What draws us to what we know will ultimately destroy us?
We run to drugs, bad relationships, alcohol, sex, destructive behaviors that chip away at our humanity. We pick at the scab until blood is everywhere and we feel powerless.
We look in the mirror and wonder how the fuck we got here again.
When I was diagnosed with cancer in 2011, I swore I would turn my life around. I altered my diet, I began a meditation practice, yoga became a part of my daily life. My attitude changed. I began to see a light in myself I never knew existed.
Yet, every so often I’d hear the whisper. It’s this voice that led me years before to behaviors so damaging I’d often find myself in a ball on the bathroom floor, crying out for help. It was easy to ignore it when I was undergoing chemo; bald and frail and so dependent on others. But our memories can be painfully short.
As time passed and I began to heal, my demons resurfaced. Cancer doesn’t stop you from being an asshole.
“You can do what you want. You’ve earned it. You’re not really hurting anyone.”
After treatment, I tried to be everything everyone wanted me to be. People looked to me as an inspiration—the fighter, the girl who pushes on. I am a fighter and I do push on through the pain and the fear and the doubt. But I am also a flawed person with insecurities who sometimes makes really shitty decisions.
I guess what I’m saying is, I’m a human being.
My friend, Jennifer Pastiloff, leads a retreat called “On Being Human.” It’s heavy on finding your voice and being your most authentic self. I’ve attended several of these workshops and each time a new layer is pulled back and I get closer to embracing all that I am. I shine a light on not only the pretty parts people are comfortable with, but the shit I hold behind heavily gated doors.
The behaviors deemed so unacceptable my father once told me he wanted nothing to do with me if the stories he heard about me were true.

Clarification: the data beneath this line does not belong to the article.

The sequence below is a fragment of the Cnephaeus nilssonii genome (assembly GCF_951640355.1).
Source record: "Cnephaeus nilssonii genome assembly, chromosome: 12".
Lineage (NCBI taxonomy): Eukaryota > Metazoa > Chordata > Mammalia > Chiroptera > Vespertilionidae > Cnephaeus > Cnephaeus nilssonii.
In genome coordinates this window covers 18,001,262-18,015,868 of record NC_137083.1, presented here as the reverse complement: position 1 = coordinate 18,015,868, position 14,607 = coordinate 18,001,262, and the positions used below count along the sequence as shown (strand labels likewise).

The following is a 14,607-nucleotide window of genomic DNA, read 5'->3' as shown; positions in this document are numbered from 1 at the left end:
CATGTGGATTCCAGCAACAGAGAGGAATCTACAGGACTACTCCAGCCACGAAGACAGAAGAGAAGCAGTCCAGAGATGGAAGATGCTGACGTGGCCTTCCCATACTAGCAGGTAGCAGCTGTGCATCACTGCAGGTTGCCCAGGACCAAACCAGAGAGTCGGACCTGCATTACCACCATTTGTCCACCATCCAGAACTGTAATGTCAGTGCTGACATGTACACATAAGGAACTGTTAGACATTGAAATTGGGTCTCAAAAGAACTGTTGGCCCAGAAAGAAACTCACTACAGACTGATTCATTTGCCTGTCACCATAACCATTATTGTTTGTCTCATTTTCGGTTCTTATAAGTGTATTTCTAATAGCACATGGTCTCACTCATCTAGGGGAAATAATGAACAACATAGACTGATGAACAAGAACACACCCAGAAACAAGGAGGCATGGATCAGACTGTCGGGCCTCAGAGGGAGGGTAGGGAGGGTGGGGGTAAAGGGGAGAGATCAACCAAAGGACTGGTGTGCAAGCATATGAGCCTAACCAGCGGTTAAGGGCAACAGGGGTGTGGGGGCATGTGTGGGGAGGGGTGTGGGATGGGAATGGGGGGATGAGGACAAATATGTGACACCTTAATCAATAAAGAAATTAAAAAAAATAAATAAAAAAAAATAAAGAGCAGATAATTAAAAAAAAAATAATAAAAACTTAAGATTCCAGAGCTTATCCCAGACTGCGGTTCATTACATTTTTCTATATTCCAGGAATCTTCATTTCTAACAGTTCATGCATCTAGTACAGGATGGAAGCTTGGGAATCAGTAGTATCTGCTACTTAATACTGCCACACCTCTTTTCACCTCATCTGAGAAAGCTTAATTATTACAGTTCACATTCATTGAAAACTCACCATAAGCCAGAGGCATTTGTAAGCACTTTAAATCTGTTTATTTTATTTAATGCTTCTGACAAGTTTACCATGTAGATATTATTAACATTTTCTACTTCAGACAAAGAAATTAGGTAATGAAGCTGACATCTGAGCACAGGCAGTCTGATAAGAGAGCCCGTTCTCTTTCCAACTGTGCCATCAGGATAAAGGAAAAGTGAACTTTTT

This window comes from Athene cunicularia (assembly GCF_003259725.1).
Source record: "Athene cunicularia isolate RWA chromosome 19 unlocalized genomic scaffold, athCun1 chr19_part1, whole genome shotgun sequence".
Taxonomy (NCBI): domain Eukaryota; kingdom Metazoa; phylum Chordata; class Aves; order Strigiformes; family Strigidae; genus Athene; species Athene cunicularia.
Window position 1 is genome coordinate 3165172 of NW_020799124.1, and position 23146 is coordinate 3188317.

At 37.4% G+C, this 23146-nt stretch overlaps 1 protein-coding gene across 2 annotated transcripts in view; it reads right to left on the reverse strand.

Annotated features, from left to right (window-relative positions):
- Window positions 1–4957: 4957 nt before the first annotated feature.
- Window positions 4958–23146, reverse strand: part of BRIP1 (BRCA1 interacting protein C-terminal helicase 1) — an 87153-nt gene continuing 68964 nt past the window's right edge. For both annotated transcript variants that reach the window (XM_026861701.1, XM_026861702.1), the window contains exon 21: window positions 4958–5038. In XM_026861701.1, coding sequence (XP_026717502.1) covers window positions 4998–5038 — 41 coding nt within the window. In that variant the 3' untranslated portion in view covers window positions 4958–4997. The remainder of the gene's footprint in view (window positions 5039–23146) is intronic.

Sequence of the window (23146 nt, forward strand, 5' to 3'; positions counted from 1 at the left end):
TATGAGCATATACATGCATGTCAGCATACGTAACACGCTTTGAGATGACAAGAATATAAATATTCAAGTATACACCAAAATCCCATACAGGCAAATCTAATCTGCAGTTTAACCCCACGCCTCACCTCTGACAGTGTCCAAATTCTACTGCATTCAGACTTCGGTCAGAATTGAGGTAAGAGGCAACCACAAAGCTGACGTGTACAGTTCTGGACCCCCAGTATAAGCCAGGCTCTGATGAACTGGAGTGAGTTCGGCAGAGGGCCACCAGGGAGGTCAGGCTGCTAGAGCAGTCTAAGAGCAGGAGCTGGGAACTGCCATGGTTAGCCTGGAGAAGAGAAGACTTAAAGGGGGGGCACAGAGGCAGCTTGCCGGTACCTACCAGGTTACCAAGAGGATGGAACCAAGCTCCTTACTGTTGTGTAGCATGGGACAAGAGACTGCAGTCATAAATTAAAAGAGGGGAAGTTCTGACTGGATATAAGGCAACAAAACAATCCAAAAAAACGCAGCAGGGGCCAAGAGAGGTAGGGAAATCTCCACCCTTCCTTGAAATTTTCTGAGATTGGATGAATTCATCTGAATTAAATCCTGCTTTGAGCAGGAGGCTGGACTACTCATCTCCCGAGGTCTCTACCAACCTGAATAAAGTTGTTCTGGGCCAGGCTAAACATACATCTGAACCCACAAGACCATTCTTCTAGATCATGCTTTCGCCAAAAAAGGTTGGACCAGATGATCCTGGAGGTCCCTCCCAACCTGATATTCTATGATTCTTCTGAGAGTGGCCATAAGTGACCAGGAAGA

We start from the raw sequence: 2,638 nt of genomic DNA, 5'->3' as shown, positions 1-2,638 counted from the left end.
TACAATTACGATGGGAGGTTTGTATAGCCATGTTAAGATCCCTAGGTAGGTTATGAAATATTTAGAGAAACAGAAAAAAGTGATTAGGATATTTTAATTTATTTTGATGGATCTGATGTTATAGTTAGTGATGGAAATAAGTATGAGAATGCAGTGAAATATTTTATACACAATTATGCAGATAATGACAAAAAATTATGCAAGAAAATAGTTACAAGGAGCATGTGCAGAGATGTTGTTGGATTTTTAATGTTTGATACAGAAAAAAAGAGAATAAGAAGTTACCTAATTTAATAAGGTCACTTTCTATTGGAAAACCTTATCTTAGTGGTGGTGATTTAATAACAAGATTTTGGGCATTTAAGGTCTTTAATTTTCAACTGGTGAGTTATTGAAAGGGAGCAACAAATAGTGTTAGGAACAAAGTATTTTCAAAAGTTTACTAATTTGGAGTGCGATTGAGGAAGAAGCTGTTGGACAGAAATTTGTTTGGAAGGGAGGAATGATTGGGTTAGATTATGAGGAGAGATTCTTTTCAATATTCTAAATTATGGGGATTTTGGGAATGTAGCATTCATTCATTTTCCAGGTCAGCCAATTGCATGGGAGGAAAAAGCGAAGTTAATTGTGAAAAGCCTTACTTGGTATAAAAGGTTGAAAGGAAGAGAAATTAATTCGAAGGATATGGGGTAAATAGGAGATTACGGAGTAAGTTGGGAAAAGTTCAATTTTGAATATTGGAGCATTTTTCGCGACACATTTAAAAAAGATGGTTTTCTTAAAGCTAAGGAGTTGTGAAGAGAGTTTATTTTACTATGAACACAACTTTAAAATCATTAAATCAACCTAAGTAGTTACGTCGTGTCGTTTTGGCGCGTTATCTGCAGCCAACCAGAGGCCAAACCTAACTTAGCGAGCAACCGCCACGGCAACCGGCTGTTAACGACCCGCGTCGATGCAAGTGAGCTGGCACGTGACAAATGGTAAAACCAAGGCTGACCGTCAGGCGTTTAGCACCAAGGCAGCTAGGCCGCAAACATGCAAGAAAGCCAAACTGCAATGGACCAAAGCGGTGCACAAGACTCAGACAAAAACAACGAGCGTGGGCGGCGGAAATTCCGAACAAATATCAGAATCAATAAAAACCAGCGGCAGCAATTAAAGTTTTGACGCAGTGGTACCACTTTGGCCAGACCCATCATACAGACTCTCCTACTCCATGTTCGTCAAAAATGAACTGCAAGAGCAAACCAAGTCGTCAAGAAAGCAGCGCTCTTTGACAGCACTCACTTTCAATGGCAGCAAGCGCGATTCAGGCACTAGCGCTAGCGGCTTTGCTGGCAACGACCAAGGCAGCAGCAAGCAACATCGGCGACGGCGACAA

Over the years I’ve relied on my shadows more often than my light to guide me through life’s rough waters. Using the only tools I thought I had, my shadows protected me when I felt vulnerable. Sometimes they were savage, lashing out and keeping people at a distance. Other times, when I was feeling insecure, I’d run to chaotic and dangerous places.
Toxic relationships were my most favored method.
I lived for the intensity. I escaped into it as the rest of my life was put on hold. Eventually, it would become too much and I’d leave, having gotten the needed high.
I’d return to my life. Until the next time.
Lately, I find myself struggling to stay on track. The whisper has returned, beckoning me back to the shadows.
So how do I move from shadow-based reactions to ones grounded in light?
I sit in the stillness.
I don’t run from the feelings of emptiness that still engulf me. I sit until my body shakes with sadness. Until a puddle of tears forms in front of me. And then I remind myself this feeling will pass. Hiding in my shadow will only prolong the pain.
I stand in the light until I love myself again.
The light illuminates the patterns. I catch myself quicker now, before I spiral down that rabbit hole of self-destruction.
We are human. We are going to fail and fall and sometimes be our own worst enemy. But bad decisions are sometimes made by good people. And none of us need walk around with the proverbial scarlet letter on our chest.
I had to realize I was worthy of living a life in the light. There was nothing so awful about myself that I couldn’t stand in front of others and say, “This is who I am.”
I sit in the stillness with my shadow behind me.
Author: Kathleen Emmets
Editor: Renée Picard
Image: Hartwig HKD at Flickr
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